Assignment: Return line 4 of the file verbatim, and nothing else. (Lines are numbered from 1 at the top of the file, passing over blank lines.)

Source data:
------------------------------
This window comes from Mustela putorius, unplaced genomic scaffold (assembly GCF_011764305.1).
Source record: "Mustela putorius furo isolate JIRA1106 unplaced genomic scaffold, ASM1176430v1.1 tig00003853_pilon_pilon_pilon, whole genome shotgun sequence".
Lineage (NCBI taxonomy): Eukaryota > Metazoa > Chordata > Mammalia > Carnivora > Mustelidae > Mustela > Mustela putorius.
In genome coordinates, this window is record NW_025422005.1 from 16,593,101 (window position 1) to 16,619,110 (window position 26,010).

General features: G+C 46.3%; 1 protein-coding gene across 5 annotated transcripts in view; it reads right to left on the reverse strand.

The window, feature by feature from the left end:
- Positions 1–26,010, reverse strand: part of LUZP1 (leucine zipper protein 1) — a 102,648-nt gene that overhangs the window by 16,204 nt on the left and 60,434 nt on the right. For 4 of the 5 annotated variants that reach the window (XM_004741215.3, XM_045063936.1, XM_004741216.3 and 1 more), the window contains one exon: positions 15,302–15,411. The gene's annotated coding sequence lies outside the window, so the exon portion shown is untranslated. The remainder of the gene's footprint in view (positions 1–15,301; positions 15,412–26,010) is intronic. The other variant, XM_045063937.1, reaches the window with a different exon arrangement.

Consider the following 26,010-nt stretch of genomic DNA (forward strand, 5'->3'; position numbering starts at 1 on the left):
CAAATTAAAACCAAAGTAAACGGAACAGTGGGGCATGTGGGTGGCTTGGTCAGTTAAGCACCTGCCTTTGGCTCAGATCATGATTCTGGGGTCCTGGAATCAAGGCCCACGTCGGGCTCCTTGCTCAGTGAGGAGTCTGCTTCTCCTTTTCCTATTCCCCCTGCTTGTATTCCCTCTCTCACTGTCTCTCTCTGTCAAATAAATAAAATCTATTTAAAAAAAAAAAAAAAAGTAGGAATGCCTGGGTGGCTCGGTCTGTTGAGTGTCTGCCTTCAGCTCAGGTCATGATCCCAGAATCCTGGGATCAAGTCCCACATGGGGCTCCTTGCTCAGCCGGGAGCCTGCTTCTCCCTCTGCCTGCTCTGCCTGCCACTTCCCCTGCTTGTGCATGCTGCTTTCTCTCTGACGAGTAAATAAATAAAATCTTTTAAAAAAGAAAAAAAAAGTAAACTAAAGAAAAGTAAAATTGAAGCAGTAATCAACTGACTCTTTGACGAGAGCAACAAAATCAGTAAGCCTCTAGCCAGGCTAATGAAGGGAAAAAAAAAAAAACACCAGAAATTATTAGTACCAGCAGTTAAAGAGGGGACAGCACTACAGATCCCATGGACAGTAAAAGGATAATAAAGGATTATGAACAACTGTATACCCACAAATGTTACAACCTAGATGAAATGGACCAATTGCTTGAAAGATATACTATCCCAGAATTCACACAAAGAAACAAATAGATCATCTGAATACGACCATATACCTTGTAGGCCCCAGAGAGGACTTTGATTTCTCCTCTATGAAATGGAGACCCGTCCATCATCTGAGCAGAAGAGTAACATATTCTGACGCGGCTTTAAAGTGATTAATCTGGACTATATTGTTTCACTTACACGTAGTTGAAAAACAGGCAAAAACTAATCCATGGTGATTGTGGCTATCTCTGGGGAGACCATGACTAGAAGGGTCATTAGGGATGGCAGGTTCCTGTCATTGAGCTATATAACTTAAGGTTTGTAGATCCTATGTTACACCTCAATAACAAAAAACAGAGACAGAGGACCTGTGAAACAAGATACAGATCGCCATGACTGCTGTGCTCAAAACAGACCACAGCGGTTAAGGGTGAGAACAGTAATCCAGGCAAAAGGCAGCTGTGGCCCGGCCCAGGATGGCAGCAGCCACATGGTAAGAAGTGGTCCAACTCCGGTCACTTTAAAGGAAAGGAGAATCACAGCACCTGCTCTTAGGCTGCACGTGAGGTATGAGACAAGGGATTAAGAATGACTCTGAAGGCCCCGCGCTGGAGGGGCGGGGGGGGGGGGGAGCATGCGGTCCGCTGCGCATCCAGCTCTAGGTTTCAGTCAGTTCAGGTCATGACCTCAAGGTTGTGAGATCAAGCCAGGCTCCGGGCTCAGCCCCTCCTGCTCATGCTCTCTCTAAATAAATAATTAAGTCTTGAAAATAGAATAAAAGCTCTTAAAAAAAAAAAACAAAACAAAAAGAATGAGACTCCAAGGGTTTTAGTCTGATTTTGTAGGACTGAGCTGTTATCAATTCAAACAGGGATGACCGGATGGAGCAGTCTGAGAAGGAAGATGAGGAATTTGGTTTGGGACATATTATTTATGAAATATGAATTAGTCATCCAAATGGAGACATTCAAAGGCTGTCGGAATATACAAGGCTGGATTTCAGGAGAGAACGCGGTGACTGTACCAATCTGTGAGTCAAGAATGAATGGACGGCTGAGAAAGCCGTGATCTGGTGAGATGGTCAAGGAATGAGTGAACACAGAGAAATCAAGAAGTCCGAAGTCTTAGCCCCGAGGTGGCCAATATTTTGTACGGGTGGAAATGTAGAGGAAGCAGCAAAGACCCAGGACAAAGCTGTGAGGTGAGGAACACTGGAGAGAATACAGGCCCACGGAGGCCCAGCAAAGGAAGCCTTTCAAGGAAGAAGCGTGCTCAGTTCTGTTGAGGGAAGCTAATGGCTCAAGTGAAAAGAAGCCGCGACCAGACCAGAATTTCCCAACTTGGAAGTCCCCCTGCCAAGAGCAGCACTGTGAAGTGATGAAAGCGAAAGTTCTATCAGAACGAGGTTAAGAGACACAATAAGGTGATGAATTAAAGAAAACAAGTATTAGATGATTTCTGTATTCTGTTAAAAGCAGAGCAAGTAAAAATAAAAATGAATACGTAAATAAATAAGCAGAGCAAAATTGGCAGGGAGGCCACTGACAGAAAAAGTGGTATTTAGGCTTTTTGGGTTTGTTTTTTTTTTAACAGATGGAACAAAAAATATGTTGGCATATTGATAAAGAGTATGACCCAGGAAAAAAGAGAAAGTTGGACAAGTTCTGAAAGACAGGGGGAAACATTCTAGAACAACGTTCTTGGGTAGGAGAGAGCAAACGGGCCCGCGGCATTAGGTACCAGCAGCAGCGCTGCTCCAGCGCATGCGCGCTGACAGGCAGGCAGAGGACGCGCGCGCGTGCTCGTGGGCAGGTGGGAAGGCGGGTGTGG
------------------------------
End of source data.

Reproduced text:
In genome coordinates, this window is record NW_025422005.1 from 16,593,101 (window position 1) to 16,619,110 (window position 26,010).